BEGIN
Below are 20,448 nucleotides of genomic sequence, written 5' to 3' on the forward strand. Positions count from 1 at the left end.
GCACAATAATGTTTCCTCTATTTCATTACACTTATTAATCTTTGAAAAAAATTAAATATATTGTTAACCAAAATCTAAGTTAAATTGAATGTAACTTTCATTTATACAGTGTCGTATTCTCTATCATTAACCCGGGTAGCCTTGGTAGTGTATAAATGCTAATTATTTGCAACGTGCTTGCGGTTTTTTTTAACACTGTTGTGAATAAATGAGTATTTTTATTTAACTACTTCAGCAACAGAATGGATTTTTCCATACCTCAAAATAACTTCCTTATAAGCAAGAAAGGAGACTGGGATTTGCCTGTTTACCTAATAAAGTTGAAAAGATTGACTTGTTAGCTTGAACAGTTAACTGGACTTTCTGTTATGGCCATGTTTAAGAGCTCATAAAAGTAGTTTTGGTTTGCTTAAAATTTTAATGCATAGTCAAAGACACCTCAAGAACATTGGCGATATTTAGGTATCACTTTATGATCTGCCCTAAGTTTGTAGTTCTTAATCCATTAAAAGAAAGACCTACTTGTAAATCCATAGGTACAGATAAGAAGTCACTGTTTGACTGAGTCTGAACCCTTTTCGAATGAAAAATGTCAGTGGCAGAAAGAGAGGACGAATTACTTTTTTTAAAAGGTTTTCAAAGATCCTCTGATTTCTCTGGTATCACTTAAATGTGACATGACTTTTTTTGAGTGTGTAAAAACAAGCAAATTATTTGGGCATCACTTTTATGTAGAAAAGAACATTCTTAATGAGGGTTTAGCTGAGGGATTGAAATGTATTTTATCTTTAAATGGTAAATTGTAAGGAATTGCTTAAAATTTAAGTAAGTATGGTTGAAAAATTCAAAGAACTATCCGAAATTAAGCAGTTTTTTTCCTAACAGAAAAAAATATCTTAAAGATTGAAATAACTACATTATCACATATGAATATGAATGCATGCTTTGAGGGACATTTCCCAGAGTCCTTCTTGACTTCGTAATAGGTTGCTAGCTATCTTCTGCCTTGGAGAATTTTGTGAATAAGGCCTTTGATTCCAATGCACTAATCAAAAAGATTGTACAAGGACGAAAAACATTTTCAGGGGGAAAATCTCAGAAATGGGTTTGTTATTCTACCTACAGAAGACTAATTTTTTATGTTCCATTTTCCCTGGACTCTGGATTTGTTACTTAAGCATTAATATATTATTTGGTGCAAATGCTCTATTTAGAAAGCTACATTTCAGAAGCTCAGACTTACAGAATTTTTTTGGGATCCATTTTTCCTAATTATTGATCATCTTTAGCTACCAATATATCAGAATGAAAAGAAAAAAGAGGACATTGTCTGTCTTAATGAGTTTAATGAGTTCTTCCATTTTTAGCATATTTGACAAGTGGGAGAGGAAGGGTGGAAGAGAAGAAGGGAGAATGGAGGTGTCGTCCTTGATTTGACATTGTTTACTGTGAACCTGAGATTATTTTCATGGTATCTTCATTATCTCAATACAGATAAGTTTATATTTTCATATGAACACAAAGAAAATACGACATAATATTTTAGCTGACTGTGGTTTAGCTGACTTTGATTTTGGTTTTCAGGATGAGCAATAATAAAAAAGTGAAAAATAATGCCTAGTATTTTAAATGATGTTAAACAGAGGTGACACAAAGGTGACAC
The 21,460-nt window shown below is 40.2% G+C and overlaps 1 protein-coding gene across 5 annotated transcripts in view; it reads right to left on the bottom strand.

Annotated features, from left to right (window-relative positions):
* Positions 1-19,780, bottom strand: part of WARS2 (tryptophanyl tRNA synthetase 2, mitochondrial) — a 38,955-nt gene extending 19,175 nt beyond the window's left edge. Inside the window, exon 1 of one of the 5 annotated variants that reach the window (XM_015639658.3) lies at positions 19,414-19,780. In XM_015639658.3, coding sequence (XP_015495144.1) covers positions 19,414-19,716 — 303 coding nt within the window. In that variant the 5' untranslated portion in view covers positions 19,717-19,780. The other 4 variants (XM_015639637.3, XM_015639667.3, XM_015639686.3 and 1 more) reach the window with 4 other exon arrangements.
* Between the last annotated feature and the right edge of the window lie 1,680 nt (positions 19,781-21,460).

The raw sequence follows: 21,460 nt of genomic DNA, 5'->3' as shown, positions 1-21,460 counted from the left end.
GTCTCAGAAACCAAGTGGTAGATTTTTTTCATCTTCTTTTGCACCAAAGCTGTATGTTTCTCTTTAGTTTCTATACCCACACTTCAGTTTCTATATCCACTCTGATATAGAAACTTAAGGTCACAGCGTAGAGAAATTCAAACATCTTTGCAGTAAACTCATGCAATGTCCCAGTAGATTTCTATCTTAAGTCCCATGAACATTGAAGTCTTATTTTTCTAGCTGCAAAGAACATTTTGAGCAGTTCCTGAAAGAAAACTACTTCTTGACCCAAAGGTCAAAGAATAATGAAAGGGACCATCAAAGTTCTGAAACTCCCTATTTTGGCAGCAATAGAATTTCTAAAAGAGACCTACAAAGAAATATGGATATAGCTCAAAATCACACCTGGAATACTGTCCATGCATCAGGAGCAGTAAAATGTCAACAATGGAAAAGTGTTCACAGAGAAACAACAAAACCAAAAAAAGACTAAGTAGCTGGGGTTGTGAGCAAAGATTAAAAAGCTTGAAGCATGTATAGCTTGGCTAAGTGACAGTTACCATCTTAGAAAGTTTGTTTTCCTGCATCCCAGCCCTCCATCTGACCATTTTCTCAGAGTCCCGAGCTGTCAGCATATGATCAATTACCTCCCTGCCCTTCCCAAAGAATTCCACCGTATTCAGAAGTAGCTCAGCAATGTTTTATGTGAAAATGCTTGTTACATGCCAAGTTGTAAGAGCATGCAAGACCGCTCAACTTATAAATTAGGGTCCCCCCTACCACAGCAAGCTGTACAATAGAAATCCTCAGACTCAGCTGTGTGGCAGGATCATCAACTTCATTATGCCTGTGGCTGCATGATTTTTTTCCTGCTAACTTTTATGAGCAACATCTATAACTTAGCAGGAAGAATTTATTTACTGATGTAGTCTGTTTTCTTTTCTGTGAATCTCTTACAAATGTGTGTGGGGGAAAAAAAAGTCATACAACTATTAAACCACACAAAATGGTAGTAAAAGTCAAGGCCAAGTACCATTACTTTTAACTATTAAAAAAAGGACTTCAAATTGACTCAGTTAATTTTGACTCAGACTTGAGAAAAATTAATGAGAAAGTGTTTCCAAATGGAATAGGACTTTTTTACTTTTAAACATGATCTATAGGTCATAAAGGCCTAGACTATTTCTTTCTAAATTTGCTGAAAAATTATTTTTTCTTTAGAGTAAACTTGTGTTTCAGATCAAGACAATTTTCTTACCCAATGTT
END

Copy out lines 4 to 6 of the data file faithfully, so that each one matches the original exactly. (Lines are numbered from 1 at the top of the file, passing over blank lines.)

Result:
Annotated features, from left to right (window-relative positions):
* Positions 1-19,780, bottom strand: part of WARS2 (tryptophanyl tRNA synthetase 2, mitochondrial) — a 38,955-nt gene extending 19,175 nt beyond the window's left edge. Inside the window, exon 1 of one of the 5 annotated variants that reach the window (XM_015639658.3) lies at positions 19,414-19,780. In XM_015639658.3, coding sequence (XP_015495144.1) covers positions 19,414-19,716 — 303 coding nt within the window. In that variant the 5' untranslated portion in view covers positions 19,717-19,780. The other 4 variants (XM_015639637.3, XM_015639667.3, XM_015639686.3 and 1 more) reach the window with 4 other exon arrangements.
* Between the last annotated feature and the right edge of the window lie 1,680 nt (positions 19,781-21,460).